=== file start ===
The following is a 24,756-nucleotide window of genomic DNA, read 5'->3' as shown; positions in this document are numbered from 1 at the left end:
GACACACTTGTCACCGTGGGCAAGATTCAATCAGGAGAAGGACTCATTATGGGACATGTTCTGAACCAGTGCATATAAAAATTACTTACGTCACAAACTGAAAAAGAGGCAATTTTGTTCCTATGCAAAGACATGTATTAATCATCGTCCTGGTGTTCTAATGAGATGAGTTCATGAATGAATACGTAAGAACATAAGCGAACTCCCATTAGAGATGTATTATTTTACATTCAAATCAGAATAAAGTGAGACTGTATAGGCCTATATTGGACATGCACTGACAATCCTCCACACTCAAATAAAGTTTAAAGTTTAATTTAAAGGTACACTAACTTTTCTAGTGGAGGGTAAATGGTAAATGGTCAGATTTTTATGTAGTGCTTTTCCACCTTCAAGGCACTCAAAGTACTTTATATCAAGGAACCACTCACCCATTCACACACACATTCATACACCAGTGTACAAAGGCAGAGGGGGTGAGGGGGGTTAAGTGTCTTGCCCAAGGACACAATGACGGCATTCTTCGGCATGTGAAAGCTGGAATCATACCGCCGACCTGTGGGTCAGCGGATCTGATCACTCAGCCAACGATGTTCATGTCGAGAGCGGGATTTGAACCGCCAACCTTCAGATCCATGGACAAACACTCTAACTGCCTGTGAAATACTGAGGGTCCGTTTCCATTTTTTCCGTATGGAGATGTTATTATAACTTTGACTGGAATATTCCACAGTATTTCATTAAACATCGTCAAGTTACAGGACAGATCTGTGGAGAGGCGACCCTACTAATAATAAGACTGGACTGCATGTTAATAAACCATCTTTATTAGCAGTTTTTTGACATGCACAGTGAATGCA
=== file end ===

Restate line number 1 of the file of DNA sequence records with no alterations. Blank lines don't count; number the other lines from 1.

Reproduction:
The following is a 24,756-nucleotide window of genomic DNA, read 5'->3' as shown; positions in this document are numbered from 1 at the left end: